Of course, there’s a tremendous lack of skilled blacks, and the problem is training and education. It’s no longer a matter of lack of opportunity, it’s a matter of lack of skills. We’re still two generations from full equality, but so are they in Chicago, in Detroit, and have you ever been in Harlem?”
Glazed by the two hours in which this man in the green shirt had laid Meridian out before us as an entrepreneur’s dream, a Shoney’s Po’ Boy (!) on every corner and progress everywhere, even at the country club, I dropped him off and drove through the still-deserted streets of the downtown. A few black women were on the streets and they carried umbrellas against the sun. It was almost five o’clock. In the middle of 22nd Avenue, the main street of Meridian, there was a man holding a shotgun. He had on a pink shirt and a golfing cap, and in one ear there was a hearing aid. He raised the shotgun and shot toward the roof of a building several times.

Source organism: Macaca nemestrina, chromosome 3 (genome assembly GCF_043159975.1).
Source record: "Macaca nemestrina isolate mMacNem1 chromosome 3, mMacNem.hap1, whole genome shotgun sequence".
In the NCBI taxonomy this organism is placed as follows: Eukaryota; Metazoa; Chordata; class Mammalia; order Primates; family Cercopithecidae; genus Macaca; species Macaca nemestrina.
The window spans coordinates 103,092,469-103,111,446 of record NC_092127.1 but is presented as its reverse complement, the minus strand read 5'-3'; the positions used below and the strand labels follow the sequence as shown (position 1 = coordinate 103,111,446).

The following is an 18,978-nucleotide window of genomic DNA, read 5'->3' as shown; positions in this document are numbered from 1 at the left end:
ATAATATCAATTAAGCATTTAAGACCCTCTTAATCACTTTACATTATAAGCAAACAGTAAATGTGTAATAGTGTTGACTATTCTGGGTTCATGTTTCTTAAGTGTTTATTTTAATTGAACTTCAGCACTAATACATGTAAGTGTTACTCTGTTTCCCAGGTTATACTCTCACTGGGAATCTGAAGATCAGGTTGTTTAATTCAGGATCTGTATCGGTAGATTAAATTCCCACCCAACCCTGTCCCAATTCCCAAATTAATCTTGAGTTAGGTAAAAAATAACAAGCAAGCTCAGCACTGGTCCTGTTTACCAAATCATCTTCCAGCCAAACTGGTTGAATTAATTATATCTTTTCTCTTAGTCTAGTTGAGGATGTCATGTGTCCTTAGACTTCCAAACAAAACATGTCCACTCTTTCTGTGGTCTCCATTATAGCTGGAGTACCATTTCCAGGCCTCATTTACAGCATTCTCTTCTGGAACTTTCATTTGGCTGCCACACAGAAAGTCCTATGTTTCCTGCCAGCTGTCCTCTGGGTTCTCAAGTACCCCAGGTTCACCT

I stopped the car and watched him a while, then approached him. “What are you shooting at?” I asked.
“Pi-eagins,” he said cheerfully.
In this one demented afternoon Mississippi lost much of its power to astonish me.